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Title: Sanhedrin
Original Title: Sanhédrin
Volume and Page: Vol. 14 (1765), pp. 625–626
Author: Louis, chevalier de Jaucourt (biography)
Translator: Robin Vose [St. Thomas University,]
Subject terms:
Sacred criticism
Original Version (ARTFL): Link

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Citation (MLA): Jaucourt, Louis, chevalier de. "Sanhedrin." The Encyclopedia of Diderot & d'Alembert Collaborative Translation Project. Translated by Robin Vose. Ann Arbor: Michigan Publishing, University of Michigan Library, 2015. Web. [fill in today's date in the form 18 Apr. 2009 and remove square brackets]. <>. Trans. of "Sanhédrin," Encyclopédie ou Dictionnaire raisonné des sciences, des arts et des métiers, vol. 14. Paris, 1765.
Citation (Chicago): Jaucourt, Louis, chevalier de. "Sanhedrin." The Encyclopedia of Diderot & d'Alembert Collaborative Translation Project. Translated by Robin Vose. Ann Arbor: Michigan Publishing, University of Michigan Library, 2015. (accessed [fill in today's date in the form April 18, 2009 and remove square brackets]). Originally published as "Sanhédrin," Encyclopédie ou Dictionnaire raisonné des sciences, des arts et des métiers, 14:625–626 (Paris, 1765).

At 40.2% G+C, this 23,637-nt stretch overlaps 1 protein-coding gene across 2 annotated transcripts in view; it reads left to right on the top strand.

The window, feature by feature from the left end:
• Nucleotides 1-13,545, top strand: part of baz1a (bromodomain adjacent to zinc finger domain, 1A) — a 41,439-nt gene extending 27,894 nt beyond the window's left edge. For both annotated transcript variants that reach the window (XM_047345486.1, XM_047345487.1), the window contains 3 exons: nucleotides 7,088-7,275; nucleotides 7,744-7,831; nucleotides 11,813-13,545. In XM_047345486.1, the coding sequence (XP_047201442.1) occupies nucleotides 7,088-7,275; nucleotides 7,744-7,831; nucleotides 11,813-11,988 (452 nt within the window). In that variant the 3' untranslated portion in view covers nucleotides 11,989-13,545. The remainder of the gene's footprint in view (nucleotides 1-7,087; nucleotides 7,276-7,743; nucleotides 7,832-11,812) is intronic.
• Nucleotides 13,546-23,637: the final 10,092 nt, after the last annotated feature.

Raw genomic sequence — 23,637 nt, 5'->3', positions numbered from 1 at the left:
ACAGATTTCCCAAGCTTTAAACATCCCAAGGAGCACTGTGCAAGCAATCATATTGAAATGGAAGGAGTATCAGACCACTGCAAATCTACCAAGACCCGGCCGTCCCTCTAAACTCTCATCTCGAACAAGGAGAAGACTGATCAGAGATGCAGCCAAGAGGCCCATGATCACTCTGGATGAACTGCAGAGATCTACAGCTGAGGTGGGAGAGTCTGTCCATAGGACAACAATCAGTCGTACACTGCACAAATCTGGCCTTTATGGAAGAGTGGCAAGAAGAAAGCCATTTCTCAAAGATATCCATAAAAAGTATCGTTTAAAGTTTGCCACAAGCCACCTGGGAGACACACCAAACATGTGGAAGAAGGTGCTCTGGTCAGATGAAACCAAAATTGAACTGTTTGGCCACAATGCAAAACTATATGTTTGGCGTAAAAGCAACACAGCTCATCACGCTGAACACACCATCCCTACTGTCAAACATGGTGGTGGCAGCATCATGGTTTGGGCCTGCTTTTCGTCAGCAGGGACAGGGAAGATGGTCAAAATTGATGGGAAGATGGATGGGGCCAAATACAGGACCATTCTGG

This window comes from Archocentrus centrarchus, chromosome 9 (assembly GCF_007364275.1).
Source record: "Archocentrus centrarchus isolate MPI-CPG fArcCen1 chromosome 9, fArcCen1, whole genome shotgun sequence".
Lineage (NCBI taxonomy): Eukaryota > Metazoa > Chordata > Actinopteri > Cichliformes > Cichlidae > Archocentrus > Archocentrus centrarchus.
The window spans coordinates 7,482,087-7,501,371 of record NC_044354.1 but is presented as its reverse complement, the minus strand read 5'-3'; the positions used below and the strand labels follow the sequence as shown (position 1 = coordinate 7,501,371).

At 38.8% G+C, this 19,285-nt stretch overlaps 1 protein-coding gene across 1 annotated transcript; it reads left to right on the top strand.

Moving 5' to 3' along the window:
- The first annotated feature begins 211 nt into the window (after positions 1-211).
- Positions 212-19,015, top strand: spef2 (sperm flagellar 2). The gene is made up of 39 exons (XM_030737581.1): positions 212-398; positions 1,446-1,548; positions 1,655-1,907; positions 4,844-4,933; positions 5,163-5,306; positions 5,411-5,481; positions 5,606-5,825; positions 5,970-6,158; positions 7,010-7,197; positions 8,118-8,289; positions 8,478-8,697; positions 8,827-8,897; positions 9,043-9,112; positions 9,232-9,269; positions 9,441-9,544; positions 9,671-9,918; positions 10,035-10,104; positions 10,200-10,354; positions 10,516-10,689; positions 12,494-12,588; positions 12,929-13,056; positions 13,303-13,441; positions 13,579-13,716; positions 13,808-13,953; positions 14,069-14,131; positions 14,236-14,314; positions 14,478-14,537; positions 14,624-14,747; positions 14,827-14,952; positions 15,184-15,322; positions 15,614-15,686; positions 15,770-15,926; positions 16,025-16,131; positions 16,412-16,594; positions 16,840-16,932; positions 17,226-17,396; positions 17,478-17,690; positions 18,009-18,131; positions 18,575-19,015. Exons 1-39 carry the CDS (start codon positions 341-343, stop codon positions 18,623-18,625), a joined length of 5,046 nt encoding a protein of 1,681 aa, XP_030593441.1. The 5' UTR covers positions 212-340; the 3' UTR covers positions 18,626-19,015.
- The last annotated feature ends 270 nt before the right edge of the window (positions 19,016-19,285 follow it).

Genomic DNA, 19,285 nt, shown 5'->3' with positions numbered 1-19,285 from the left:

Sanhedrin, a word which comes from the Greek synedrion , assembly; it was a tribunal among the Hebrews, the institution of which is said to go back to Moses, who on the advice of Jethro his father-in-law chose seventy of the elders of Israel to help him carry the weight of government (Numbers 2:16). Members of this council were elected within each tribe. The leader was called hanasee , president; the second in command was ab , father of the council; and the third was hacam , sage; but there were also other subordinate courts of justice among the Jews, which were called sanhedrins .